Crossing the road, riding in taxis, and getting out of the subway terminal
04.09.2012 27 °C
Walking on the street in Beijing is like the show "I shouldn't be alive. " Day 6... I nearly got crushed but a mega bus with 78 people on it going 60 mph on Jianguo rd!"
A colleague of mine put it this way, make yourself a bobble head. Seriously never stop looking both ways. Cars, bikes mopeds and electric scooters and anything else you can fit on a road will try to run you over. People do not have the right of way here. Its our job to watch out for the vehicles. Its crazy when you think there are over 5 million cars on the streets of Beijing. Outside the city and in the touristy spots its not so bad. But main intersections at rush hour can be like playing frogger on steroids
This morning, I watched herds of people cross the street to avoid crossing at the intersection. They were walking against traffic and next to the divider on a busy street. Im surprised there aren't more traffic deaths here. This place is lawless when it comes to traffic rules. Anything goes. If the person in front of you is making a turn, just go head on into traffic and go around them. In some areas you'll see a barrier, almost like a white fence, separating the lanes to prevent drivers from doing this.
Its an intense sight to see. Its even more exhilarating when someone pulls out of a street full speed and you have to stomp your foot on the imaginary break in the taxi. But to Chinese drivers its really not that big of a deal. The horn is used like a musical instrument here. Apparently no one finds it annoying.
When its time to catch a taxi you have to be aggressive. I dont mean push a someone out of the way. Never do that. I always try to remember I am in their country and I will always be wrong on these issues. Aggressive more like a car jacking. Taxis have lights on their cabs much like they do in New York to signal if they are available. But you see dozens of cabs just driving around with no light on and no one in their car! I still don't know what to yell, so I wave my hand frantically until they pull over. In the few weeks Ive been, Ive taken nearly 30 cabs. Sometimes you just have to jump in one when they slow down. They haven't tried to drive away from me yet. They usually slow down cause they know I caught them. Im not suggesting to do this, im just saying its an option and it works. Apparently after writing this I discovered that the taxis will switch shifts with other drivers so they stop picking up people. Usually they are on their way back to a meeting point to switch. Here taxis purchase their vehicle for the full 24 hours and in order to optimize the amount of money they make, they share it with someone else.
Make sure you have a map when you tell the cab where you want to go. None of them speak English and they all take different routes. Some of them usually don't know where they are going because they aren't from Beijing. They just came here to make a little money running a taxi with their brother or something along those lines. They charge a minimum of 10 rmb plus a 2 rmb surcharge. Then it goes up about 2 rmb every couple km. Very convenient and very cheap usually about 3-4 bux. ALWAYS HAVE A MAP! :-)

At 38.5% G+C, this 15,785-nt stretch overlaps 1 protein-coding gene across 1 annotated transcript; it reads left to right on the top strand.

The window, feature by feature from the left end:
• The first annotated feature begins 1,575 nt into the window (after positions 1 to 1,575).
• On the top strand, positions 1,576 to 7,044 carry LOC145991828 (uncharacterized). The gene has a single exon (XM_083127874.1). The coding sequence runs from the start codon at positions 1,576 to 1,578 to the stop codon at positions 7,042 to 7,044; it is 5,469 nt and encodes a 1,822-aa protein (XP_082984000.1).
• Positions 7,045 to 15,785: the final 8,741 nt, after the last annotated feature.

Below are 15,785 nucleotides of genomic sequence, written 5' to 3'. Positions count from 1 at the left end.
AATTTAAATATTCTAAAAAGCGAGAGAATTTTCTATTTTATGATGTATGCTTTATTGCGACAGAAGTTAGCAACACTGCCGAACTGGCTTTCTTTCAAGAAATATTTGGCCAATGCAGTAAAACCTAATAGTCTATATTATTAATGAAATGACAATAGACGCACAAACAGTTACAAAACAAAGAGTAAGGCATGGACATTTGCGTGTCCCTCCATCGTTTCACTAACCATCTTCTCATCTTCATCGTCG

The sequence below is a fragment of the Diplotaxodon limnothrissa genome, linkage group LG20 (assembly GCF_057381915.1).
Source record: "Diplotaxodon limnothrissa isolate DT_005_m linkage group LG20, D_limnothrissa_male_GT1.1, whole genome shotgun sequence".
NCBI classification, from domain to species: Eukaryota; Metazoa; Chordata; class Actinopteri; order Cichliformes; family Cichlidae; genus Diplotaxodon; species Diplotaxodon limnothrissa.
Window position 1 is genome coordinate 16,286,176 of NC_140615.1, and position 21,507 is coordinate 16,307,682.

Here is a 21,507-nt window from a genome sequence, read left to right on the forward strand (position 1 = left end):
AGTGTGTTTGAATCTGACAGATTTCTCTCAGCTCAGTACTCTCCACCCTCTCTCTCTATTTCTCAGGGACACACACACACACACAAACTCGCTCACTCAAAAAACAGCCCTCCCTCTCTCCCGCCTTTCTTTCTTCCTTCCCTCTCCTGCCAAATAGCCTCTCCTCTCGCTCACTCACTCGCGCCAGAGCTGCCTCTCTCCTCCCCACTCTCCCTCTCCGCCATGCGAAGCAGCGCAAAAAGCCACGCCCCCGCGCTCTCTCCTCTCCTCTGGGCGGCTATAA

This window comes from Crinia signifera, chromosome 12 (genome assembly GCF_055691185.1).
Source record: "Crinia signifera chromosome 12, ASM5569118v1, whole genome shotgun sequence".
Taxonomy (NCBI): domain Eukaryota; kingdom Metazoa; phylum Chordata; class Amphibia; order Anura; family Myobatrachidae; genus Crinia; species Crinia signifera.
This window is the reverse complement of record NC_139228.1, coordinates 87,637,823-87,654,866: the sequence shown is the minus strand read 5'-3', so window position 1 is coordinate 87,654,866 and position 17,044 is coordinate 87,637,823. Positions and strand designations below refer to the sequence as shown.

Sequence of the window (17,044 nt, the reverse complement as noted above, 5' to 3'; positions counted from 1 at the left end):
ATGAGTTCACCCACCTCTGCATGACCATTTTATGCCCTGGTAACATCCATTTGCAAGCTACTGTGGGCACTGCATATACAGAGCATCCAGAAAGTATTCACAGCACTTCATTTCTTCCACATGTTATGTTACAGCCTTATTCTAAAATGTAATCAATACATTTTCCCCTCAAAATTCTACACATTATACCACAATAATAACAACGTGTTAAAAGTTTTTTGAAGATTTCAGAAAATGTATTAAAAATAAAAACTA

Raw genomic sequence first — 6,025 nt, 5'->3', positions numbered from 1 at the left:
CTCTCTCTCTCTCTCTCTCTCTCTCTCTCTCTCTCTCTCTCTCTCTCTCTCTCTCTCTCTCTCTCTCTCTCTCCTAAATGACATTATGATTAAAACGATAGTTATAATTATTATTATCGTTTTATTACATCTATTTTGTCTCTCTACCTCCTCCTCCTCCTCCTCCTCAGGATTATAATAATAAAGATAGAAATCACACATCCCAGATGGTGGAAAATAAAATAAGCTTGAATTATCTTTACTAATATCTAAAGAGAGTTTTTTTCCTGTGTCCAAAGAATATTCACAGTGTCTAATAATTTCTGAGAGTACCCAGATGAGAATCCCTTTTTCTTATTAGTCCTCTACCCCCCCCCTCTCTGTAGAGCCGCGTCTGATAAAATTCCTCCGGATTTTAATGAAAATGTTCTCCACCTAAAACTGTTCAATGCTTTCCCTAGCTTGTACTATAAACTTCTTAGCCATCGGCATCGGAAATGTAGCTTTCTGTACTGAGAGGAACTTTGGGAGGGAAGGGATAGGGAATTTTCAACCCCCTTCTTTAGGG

Its especially hard to hail a cab during rush hour. Best bet is to take a cab to the nearest train station and go from there. The subway system is very efficient. Recent renovations and extensions due to the 2008 Olympics have made it a much nicer and far more advanced system than the New York lines Im used to. Most of the stations have glass barriers and doors that align with the cart entrance. Line 1, the red line, doesn't and that's the busiest line that runs right through Tienanmen Square. They are very clean and very safe. Each entrance you'll have to run your bag through a scanner. I did see someone sleeping at the scanner the other day. To give her the benefit of the doubt it was late and a very boring job. Be prepared to pack in. If you see a seat, sit in it as soon as possible. There are hardly ever any open seats on the main lines, so be ready to stand for a while.
Also, youl'l save a little money if you purchase a metro pass. They are about 20rmb and each ride, no matter what distance, will cost you 2 rmb. Keep this card handy because you'll need to swipe it again in order to exit. You should have seen me trying to figure out how to exit. I bought a one way, which your supposed to dispose of in order to exit. I was swiping it like everyone else and I caused a huge pile up. Thankfully a security card ran over to me and showed me where to insert the card. Much to my relief, I wasn't the only westerner I saw have this problem in the coming weeks.
There isn't much need for a car in Beijing. Unless you plan on hauling around your furniture or traveling outside of town, the transportation here is extremely convenient. Most Chinese don't own their own vehicle, but that is rapidly changing. The Chinese are growing, getting richer and want more goods. They want bigger cars and more of them. Beijing has had a record number of applications for a vehicle registration this in recent months They are only administering 20,000 new vehicle registrations this month, but have one milion applicants. That means, supposedly, you should only see 20,000 more vehicles on the road next month. You can read more about it in this link.
zhu ni hao yun! (good luck)